Winnipeg Sweet Potato
Tips for growing sweet potatoes in Canada
Growing sweet potatoes north of the border is fun, easy and very rewarding when you start with some helpful information and a little understanding.
Sweet potatoes need to be warm and love to grow in hot conditions. Even their edible roots can suffer chill damage at temperature below 10 degrees. Never store your sweets in the fridge, a cool room temperature allows them to last for up to one year.
The sweet potato plant it self is able to withstand chilly temps right down to plus one, more so then it's edible roots. Vines cannot withstand any frost and should be covered in the event of frost. The roots will be fully protected by warm soil.
Warm soil is a crucial factor for sweets, although they can be planted in moderate soil temperatures they will only start to grow when they feel some heat. When soil temperatures rise the sweet potatoes will thrive.
To increase soil temperature in the beginning of the season you might consider covering your soil with black plastic. Even clear plastic can be used to warm the soil but then must be removed before planting. Black plastic can be applied to the surface a few weeks in advance, then holes poked and slips planted directly in the plastic that stays all season.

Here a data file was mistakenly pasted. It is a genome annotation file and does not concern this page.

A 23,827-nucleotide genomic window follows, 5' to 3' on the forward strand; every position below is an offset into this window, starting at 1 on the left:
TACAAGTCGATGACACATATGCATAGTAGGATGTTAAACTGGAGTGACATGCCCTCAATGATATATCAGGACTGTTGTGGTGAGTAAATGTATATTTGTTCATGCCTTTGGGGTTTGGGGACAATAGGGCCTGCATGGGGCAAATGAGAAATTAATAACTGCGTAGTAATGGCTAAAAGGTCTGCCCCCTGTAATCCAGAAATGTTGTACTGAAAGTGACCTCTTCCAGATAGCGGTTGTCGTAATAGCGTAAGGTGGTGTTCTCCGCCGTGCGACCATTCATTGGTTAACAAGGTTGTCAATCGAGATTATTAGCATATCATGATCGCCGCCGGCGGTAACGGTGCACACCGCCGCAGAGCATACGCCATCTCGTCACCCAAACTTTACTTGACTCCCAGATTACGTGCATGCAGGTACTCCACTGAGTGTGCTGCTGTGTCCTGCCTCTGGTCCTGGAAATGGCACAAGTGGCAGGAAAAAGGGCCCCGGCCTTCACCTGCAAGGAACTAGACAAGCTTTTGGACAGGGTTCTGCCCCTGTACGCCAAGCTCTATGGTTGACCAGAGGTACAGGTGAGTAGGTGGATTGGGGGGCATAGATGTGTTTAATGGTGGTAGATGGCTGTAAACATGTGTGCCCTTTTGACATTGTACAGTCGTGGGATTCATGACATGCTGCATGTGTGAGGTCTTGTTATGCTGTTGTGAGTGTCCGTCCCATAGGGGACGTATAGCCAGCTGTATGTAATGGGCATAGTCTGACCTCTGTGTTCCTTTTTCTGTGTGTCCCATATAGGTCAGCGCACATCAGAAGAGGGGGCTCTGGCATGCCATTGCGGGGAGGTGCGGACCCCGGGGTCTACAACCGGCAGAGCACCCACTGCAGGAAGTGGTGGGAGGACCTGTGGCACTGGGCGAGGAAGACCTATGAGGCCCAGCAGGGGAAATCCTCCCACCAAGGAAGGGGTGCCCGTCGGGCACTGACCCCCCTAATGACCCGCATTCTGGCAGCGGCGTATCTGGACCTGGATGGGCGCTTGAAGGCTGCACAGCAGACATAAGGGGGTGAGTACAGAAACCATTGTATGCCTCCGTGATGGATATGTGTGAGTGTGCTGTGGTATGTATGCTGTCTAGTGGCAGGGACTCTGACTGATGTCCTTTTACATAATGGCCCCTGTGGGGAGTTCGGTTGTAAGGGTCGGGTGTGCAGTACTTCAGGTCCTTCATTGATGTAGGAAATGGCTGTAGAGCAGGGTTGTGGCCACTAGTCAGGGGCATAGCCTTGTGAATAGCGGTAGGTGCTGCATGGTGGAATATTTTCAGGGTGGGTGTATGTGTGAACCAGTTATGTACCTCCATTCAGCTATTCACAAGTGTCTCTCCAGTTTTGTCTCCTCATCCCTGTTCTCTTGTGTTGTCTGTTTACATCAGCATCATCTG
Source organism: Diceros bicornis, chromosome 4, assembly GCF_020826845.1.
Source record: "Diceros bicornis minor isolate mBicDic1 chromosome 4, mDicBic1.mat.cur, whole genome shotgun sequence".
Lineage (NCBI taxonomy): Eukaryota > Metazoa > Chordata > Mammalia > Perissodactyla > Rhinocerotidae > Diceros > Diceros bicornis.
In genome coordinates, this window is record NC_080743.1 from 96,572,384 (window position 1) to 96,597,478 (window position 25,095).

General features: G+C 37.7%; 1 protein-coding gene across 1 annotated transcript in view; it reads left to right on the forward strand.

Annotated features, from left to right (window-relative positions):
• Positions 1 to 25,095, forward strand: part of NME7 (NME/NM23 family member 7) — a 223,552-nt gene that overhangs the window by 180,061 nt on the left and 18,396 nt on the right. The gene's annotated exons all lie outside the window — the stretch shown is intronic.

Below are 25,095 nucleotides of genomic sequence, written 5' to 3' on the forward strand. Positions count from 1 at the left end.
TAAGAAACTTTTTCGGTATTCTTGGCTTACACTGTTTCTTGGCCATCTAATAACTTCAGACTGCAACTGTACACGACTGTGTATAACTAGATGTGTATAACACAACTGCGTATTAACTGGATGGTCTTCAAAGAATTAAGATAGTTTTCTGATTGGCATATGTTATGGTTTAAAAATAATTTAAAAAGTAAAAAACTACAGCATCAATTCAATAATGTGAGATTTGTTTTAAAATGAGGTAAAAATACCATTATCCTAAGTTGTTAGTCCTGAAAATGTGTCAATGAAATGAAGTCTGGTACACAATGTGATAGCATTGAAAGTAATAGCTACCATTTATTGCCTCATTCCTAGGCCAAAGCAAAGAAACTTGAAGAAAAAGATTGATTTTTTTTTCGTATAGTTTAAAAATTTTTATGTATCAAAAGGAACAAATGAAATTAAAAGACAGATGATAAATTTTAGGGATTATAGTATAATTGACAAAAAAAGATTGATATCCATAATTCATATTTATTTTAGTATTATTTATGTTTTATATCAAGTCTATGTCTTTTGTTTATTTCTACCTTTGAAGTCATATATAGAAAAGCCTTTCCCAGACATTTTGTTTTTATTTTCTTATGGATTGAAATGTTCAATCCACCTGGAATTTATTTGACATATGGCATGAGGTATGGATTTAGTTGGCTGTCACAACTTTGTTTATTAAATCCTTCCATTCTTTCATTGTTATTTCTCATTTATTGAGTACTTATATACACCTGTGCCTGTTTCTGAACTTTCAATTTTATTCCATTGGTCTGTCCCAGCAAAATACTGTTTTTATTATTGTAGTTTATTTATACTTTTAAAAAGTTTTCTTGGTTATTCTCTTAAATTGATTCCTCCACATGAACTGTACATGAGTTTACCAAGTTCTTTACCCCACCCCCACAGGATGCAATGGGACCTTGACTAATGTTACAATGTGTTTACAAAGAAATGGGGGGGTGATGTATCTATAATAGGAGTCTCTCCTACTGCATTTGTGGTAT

Using a black plastic mulch method is credited with greatly boosting size of roots harvested in cool climates. The plastic helps pre-warm and then regulate soil temperature. It also suppresses weeds and helps to retain moisture.
Similarly the use of any sort of cold frame or low tunnel can help to create a warmer micro climate so that sweets can get right to growing. This need not be sophisticated and one friend uses old sheer curtains to keep plants cozy for the first 2 weeks after planting. This is also helpful in fall when there is a cold snap and your sweets need a little protection from cool nights.
Figuring out when to harvest is quite possibly the biggest challenge while learning to grow your own sweet taters in Canada. They do almost all of their bulking up in the last month of the growing season and if they are not allowed to finish then they will not fully develop.
Manitoba in particular has just the right amount of summer to pull off a nice sweet potato crop and to be fare, we have no time to waste. Even though the maturity date is 90-100 days, I still recommend leaving them in the ground as long as possible. Over the past 4 years this has been around in Winnipeg October 7th.
Less than spoiled
The special treatments that are discussed above are fantastic methods that you may chose to experiment with but I must stress that I have not YET provided such luxuries to my sweet potatoes.
My largest tater to date was 1 lb 2oz and was thrilled to hear of a 2.2 pounder raised by one of my customers. He did provide a cold frame for the first 2 weeks and then claimed no additional pampering. You will most likely end up with a variety of sizes from one plant and can expect to harvest 2-4 pounds.